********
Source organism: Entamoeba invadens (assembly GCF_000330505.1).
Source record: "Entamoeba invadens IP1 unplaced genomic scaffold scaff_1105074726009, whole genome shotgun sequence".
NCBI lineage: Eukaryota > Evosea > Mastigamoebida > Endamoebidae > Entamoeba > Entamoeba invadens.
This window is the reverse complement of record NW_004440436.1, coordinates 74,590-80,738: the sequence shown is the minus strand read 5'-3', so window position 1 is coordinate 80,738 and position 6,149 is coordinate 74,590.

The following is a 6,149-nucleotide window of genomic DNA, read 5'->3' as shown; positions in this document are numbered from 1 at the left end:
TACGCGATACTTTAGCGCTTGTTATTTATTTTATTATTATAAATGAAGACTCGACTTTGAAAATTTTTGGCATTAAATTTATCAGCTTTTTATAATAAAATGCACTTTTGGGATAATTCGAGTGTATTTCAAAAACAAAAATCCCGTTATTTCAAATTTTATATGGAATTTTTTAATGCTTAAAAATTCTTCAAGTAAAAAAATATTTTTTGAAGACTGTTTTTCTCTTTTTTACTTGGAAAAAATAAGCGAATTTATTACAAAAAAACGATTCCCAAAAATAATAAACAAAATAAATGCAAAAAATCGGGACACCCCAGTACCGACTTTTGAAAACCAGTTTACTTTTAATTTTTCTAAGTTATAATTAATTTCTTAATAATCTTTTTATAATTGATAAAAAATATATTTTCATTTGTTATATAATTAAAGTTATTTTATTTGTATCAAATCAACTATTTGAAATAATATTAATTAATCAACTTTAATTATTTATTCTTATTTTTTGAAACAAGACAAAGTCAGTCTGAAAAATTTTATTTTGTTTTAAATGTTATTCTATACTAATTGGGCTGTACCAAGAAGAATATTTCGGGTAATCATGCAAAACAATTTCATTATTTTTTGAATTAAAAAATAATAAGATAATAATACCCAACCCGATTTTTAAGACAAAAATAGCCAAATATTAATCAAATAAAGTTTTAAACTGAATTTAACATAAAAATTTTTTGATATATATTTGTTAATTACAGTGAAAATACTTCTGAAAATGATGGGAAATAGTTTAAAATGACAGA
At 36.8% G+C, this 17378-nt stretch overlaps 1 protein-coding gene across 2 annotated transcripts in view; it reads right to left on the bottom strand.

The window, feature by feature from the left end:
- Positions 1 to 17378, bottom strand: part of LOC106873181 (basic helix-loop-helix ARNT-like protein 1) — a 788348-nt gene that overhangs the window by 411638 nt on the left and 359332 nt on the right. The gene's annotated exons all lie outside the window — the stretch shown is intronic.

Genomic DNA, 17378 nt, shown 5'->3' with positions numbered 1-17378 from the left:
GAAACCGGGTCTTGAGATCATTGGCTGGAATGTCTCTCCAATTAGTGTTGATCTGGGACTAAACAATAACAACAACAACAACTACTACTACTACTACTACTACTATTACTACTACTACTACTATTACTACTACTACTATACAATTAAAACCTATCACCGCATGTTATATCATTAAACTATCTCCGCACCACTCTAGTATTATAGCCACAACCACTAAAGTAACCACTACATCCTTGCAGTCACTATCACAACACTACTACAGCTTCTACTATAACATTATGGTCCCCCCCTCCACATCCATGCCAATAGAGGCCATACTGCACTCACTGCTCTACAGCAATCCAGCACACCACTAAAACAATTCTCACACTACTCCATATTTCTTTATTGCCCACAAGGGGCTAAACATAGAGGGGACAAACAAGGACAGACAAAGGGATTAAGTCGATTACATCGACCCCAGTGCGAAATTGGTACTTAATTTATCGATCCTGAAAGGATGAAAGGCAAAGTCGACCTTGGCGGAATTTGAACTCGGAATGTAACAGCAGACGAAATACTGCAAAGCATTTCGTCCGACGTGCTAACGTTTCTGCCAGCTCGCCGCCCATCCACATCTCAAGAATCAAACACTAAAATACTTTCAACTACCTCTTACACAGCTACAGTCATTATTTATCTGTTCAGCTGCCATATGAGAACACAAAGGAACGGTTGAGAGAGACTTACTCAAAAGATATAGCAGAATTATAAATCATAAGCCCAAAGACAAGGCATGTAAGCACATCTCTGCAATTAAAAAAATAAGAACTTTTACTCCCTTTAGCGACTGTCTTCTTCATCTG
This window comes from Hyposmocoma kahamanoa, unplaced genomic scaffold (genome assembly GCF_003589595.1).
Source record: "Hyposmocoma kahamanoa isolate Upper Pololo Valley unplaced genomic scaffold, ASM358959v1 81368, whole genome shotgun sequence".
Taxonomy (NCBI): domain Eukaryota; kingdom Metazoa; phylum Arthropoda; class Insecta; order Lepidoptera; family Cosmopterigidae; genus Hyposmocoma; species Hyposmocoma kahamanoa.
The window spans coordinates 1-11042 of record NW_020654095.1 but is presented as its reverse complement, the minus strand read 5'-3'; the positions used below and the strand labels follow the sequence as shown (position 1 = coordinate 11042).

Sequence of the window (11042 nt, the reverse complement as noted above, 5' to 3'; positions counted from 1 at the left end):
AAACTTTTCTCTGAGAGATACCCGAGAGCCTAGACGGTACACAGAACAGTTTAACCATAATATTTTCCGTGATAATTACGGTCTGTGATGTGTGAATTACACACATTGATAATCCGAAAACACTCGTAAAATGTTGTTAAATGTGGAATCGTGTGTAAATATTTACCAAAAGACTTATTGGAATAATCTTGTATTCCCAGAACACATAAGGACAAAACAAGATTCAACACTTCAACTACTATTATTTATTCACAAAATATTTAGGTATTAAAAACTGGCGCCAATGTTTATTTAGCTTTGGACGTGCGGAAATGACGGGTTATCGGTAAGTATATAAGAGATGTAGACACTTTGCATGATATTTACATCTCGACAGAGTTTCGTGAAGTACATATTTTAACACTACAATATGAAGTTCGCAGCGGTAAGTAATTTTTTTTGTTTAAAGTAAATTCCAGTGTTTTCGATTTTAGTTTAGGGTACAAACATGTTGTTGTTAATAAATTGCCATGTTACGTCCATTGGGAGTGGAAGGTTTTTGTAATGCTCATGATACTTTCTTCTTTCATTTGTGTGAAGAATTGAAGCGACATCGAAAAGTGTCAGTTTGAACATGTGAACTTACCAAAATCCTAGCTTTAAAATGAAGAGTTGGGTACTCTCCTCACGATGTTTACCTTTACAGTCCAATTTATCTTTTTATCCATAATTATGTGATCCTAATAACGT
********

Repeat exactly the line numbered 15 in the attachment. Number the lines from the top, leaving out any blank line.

The window spans coordinates 1-11042 of record NW_020654095.1 but is presented as its reverse complement, the minus strand read 5'-3'; the positions used below and the strand labels follow the sequence as shown (position 1 = coordinate 11042).